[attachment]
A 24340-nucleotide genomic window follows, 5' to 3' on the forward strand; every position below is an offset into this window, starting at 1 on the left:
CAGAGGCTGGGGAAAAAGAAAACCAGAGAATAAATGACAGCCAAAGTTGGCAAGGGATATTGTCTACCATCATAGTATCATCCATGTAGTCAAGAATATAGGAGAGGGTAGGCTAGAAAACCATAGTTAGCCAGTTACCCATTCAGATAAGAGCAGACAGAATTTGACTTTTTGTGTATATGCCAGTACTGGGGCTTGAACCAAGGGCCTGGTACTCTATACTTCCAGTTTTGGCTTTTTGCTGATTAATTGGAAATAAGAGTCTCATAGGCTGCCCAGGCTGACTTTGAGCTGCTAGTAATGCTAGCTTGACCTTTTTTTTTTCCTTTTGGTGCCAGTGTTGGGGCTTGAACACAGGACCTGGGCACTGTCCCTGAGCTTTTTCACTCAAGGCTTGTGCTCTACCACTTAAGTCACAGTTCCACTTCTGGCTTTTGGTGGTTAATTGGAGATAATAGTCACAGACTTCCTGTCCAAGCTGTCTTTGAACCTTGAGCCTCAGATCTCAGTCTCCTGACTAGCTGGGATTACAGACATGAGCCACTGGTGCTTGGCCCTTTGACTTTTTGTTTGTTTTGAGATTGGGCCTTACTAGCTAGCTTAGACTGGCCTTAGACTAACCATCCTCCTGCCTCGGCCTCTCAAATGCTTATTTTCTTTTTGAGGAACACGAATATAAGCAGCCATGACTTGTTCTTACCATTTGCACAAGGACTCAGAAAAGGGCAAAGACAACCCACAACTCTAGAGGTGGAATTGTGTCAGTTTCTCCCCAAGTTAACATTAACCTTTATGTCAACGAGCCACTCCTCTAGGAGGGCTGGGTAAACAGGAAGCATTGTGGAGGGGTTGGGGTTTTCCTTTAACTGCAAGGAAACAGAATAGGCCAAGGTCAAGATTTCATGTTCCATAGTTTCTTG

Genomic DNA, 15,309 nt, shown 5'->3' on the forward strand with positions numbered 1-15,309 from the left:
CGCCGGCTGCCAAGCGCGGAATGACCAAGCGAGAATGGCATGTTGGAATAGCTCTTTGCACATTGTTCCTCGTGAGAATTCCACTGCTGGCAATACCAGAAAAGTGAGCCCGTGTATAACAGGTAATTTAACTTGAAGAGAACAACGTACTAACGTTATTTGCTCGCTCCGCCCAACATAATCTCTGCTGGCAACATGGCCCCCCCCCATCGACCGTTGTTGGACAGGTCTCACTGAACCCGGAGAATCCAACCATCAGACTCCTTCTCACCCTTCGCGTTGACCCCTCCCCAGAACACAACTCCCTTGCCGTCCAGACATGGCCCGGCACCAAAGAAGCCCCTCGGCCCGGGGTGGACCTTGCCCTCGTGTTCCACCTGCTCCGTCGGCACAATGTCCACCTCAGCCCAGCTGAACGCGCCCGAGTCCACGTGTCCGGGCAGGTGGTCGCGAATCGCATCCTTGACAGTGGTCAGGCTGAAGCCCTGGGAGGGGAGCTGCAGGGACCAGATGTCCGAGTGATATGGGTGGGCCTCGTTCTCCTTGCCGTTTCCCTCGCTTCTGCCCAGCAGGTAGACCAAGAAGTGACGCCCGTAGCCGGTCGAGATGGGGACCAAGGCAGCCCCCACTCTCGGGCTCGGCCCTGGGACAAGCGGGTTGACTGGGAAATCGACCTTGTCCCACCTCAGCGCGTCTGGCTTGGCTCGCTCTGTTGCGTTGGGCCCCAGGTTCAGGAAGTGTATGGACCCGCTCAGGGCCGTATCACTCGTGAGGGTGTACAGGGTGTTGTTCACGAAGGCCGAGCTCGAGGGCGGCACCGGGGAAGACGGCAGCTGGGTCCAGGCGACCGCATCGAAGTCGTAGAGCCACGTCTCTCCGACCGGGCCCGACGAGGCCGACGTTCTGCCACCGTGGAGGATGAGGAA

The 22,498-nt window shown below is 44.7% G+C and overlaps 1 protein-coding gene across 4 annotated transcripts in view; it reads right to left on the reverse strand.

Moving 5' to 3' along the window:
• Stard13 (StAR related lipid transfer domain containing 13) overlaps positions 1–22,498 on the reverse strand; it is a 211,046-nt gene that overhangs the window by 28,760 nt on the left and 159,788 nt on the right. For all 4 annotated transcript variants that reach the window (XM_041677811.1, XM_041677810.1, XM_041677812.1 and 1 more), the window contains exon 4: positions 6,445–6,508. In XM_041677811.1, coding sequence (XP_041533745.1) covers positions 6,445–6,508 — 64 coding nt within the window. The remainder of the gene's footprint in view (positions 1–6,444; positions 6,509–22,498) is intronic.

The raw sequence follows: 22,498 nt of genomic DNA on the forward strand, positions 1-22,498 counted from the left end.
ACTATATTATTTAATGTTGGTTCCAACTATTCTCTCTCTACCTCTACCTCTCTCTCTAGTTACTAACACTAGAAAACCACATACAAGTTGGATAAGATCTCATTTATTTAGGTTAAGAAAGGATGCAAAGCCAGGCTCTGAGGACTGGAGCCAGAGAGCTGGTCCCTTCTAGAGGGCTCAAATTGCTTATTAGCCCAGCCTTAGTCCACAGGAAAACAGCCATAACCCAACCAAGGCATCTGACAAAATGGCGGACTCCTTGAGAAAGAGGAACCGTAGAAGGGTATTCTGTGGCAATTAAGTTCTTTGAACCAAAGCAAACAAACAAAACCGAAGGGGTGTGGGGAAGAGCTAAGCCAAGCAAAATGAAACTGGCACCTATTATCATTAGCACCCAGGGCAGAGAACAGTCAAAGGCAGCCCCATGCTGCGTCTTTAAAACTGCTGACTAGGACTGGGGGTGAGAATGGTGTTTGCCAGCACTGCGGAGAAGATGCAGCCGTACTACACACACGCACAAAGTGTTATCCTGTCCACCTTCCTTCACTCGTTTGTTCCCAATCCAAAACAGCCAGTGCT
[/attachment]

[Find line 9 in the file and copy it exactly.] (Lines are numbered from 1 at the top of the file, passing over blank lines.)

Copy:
ACTATATTATTTAATGTTGGTTCCAACTATTCTCTCTCTACCTCTACCTCTCTCTCTAGTTACTAACACTAGAAAACCACATACAAGTTGGATAAGATCTCATTTATTTAGGTTAAGAAAGGATGCAAAGCCAGGCTCTGAGGACTGGAGCCAGAGAGCTGGTCCCTTCTAGAGGGCTCAAATTGCTTATTAGCCCAGCCTTAGTCCACAGGAAAACAGCCATAACCCAACCAAGGCATCTGACAAAATGGCGGACTCCTTGAGAAAGAGGAACCGTAGAAGGGTATTCTGTGGCAATTAAGTTCTTTGAACCAAAGCAAACAAACAAAACCGAAGGGGTGTGGGGAAGAGCTAAGCCAAGCAAAATGAAACTGGCACCTATTATCATTAGCACCCAGGGCAGAGAACAGTCAAAGGCAGCCCCATGCTGCGTCTTTAAAACTGCTGACTAGGACTGGGGGTGAGAATGGTGTTTGCCAGCACTGCGGAGAAGATGCAGCCGTACTACACACACGCACAAAGTGTTATCCTGTCCACCTTCCTTCACTCGTTTGTTCCCAATCCAAAACAGCCAGTGCT